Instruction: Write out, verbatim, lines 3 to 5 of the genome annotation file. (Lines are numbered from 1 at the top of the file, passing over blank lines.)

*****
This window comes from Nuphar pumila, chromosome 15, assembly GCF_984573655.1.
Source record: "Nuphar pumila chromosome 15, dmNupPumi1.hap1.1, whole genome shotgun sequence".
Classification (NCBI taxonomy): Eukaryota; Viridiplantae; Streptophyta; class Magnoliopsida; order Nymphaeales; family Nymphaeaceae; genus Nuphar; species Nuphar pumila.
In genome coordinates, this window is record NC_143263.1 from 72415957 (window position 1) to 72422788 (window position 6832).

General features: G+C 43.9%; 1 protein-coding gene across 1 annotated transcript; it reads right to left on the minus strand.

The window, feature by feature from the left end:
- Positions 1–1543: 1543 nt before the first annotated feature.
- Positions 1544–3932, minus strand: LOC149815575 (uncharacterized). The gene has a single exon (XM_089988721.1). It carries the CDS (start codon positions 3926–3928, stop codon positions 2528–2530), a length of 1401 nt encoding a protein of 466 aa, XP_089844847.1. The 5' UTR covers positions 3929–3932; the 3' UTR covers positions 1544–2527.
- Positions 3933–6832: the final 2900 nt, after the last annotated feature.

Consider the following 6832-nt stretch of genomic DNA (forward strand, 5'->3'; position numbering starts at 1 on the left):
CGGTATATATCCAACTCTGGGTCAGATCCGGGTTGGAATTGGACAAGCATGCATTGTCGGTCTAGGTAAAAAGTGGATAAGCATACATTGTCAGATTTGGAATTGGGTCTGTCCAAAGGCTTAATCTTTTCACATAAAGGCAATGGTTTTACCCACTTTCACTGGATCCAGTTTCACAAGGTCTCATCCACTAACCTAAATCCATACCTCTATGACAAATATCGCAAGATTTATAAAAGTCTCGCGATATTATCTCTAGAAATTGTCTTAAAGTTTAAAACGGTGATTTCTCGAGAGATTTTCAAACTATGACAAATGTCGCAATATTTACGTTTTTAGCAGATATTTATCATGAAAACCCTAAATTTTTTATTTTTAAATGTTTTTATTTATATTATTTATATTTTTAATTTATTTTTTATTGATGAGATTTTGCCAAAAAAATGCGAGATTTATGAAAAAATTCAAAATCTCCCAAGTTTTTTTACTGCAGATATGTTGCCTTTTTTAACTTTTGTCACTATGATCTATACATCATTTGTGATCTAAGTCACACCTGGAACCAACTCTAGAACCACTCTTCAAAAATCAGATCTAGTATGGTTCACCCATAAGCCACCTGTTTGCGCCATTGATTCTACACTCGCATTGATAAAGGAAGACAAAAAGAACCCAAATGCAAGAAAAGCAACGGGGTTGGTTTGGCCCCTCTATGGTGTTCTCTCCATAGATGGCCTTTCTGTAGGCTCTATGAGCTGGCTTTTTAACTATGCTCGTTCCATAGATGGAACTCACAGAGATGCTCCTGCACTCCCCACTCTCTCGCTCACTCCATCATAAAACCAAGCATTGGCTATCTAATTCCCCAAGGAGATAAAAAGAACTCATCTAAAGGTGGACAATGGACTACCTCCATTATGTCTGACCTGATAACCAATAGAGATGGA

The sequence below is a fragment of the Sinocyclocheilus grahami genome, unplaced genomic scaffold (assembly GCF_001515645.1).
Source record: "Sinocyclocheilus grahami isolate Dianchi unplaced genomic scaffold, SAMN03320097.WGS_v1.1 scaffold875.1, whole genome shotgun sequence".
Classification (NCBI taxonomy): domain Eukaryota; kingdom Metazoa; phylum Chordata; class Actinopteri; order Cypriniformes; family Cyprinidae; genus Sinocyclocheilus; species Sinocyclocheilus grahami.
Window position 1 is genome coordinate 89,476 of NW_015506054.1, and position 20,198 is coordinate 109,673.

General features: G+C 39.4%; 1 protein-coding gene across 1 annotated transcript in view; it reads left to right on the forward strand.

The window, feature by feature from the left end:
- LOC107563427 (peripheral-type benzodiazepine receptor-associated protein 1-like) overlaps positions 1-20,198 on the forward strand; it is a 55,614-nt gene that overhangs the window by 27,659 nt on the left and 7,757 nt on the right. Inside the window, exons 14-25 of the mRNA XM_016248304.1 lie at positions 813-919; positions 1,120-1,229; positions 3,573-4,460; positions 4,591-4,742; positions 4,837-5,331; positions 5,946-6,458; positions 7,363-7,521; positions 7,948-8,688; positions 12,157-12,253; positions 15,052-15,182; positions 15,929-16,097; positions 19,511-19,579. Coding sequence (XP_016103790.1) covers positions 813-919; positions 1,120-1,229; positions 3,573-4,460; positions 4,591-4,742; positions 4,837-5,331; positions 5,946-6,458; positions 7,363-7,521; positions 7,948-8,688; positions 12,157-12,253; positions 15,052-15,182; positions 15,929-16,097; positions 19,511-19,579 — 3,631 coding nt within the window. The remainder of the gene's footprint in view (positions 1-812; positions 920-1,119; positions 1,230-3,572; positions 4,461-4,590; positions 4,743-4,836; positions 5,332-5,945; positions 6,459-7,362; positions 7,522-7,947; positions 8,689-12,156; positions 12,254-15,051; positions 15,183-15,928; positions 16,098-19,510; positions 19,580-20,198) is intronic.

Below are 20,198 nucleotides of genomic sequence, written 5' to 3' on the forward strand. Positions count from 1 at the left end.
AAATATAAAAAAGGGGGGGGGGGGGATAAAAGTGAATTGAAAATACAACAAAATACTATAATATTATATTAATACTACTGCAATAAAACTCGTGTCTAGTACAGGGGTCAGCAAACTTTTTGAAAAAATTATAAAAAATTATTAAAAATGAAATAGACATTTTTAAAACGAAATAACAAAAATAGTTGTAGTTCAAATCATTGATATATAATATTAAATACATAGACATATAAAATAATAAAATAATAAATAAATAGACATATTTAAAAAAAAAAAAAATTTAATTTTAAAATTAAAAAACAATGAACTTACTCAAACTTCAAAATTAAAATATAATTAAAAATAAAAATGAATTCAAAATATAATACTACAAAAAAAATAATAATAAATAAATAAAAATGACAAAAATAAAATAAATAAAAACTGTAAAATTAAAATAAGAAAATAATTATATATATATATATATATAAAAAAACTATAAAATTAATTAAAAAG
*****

Classification (NCBI taxonomy): Eukaryota; Viridiplantae; Streptophyta; class Magnoliopsida; order Nymphaeales; family Nymphaeaceae; genus Nuphar; species Nuphar pumila.
In genome coordinates, this window is record NC_143263.1 from 72415957 (window position 1) to 72422788 (window position 6832).

General features: G+C 43.9%; 1 protein-coding gene across 1 annotated transcript; it reads right to left on the minus strand.